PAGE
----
President Obama appointed a new top White House lawyer Thursday, adding to the roster of women in high-profile positions in his administration.

Kathryn Ruemmler, 40, replaces Bob Bauer, a longtime Obama adviser who will return to private practice but will continue to advise Obama as a personal lawyer and offer legal counsel to Obama’s reelection campaign and the Democratic National Committee.

Ruemmler, who had served as Bauer’s deputy, takes over the job as the White House grapples with questions over the future of detainees at the military prison at Guantanamo Bay, oversight investigations by the new Republican majority in the House and legal challenges to the health-care overhaul.

She joined the administration in 2009 as a deputy attorney general and was named Bauer’s deputy in early 2010. In a statement Thursday, Obama called Ruemmler an “outstanding lawyer with impeccable judgment.”

Ruemmler served in the Clinton White House as an associate counsel and at the Justice Department, where she worked on white-collar crime as well as criminal cases ranging from drug and robbery offenses to murder.

Named one of the “40 lawyers under 40” by Washingtonian Magazine in 2006, Ruemmler was one of the lead prosecutors and the youngest member of the team that successfully prosecuted top officials at Enron.

“It was remarkable to me to see a prosecutor who had the fight and zeal she had but had the conscience of a defense attorney,” said Mary Flood, a former Houston Chronicle reporter who covered the Enron trial and is now a close friend of Ruemmler. “She cared about justice and not just about winning. She was concerned about sentencing and having it be appropriate.”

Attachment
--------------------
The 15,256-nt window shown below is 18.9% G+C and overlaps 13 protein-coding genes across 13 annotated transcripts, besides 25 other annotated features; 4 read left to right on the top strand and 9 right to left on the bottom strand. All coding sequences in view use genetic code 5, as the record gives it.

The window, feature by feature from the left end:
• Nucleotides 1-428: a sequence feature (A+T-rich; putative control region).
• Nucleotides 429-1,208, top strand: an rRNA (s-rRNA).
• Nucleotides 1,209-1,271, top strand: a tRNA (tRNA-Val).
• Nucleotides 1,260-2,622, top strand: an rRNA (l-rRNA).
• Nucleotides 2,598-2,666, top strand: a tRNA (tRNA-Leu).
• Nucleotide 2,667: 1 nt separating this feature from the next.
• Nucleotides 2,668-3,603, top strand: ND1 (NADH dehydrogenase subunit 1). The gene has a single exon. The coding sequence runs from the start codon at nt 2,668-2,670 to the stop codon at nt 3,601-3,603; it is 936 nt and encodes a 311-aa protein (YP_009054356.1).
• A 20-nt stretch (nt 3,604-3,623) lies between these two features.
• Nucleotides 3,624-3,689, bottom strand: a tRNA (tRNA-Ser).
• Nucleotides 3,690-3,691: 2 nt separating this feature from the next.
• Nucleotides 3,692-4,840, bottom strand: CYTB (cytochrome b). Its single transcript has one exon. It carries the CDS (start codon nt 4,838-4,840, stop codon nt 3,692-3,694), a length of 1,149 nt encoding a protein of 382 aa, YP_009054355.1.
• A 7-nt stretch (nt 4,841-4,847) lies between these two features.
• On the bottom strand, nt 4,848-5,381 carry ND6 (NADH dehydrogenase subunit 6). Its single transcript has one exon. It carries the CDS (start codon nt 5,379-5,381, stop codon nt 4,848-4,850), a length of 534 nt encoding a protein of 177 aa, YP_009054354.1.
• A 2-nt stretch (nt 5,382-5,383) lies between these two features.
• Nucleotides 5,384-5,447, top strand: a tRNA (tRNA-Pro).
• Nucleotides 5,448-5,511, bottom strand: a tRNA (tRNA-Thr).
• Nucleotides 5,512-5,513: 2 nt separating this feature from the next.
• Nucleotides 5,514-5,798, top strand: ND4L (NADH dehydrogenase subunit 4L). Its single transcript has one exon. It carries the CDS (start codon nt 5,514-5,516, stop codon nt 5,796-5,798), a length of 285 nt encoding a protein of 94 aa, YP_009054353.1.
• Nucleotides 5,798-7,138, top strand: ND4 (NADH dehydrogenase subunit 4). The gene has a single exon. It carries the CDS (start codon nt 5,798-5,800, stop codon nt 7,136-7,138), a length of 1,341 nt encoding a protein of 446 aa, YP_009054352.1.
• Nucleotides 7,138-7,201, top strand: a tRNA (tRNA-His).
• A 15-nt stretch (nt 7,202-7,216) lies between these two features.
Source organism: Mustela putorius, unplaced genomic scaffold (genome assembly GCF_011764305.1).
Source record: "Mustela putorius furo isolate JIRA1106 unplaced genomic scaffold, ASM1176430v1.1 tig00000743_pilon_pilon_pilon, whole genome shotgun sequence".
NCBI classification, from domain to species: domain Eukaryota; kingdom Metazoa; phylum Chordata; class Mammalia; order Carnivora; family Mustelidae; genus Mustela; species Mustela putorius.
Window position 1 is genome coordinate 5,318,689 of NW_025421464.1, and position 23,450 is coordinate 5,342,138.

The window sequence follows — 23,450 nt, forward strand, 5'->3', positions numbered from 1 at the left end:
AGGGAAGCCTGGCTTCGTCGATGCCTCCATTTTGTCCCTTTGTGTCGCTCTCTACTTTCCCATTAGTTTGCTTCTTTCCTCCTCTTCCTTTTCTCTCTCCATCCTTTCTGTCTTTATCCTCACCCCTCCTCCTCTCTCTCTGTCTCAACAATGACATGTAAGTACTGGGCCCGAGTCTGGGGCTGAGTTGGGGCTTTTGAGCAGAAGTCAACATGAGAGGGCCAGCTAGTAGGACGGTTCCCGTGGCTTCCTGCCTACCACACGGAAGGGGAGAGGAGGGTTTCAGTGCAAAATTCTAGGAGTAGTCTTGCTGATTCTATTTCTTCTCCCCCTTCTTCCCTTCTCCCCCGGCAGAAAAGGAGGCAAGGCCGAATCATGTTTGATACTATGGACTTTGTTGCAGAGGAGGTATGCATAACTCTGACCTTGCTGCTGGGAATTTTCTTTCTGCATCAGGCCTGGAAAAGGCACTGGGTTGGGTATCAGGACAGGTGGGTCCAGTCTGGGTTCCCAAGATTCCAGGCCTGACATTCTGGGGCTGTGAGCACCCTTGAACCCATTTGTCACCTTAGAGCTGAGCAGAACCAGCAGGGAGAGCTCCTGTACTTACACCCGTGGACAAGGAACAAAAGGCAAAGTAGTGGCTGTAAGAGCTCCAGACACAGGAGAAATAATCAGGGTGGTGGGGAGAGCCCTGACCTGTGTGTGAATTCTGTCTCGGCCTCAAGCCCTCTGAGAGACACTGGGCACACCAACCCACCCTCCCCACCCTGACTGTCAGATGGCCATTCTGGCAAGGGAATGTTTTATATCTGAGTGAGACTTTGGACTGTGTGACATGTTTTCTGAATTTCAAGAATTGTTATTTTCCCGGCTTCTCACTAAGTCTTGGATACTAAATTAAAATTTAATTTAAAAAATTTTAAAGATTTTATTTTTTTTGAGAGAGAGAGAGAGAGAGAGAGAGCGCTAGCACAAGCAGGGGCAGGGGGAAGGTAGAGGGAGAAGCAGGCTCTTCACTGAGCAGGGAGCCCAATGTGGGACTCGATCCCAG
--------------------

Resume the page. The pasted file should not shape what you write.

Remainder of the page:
One day, Ruemmler famously showed up in court wearing a conservative gray suit paired with four-inch bright pink stiletto heels.

That, Flood said, was “an athletic feat. . . . She chose to not wear the stewardess outfit but to be herself, and it’s part of what is cool about her, quite frankly.”

Obama recently has named several women to top White House posts, including Brooke Anderson as national security chief of staff, and Alyssa Mastromonaco and Nancy Ann DeParle as deputy chiefs of staff.

Bauer’s is the latest in a series of departures of top administration aides as Obama’s reelection campaign gears up for 2012. Bauer has had the job since late 2009, when he replaced Gregory Craig, who had a rocky tenure marked by clashes with then-chief of staff Rahm Emanuel.

“Bob is a good friend and has served as a trusted adviser for many years,” Obama said in a statement. “Bob was a critical member of the White House team. He has exceptional judgment, wisdom, and intellect, and he will continue to be one of my close advisers.”

As Bauer’s deputy, Ruemmler has managed the White House’s response to the congressional investigations led by Rep. Darrell Issa (R-Calif.), chairman of the House Oversight and Government Reform Committee.

Former Justice official Ken Wainstein, who hired Ruemmler as a federal prosecutor, said the Georgetown law school graduate brings a breadth of experience, including private practice and basic criminal law.

“She has seen law enforcement from the ground level, where there are some real down-and-dirty cases and also cutting-edge cases like Enron,” he said. “That’s a well-rounded experience and gives her invaluable insight in helping the president set policy.”

For her work on the Enron case, where she delivered the closing argument in a complex trial that lasted months, Ruemmler received the attorney general’s Award for Exceptional Service.

Jamie Gorelick, who knows Ruemmler from her days in the Clinton administration, said she brings versatility as a trial lawyer who knows the culture and processes of both the Justice Department and the White House.

“This is a relentless job, and having someone with energy and enthusiasm is going to be very helpful,” Gorelick said. “And having one of the most senior positions in the White House filled by a woman is important and it’s terrific.”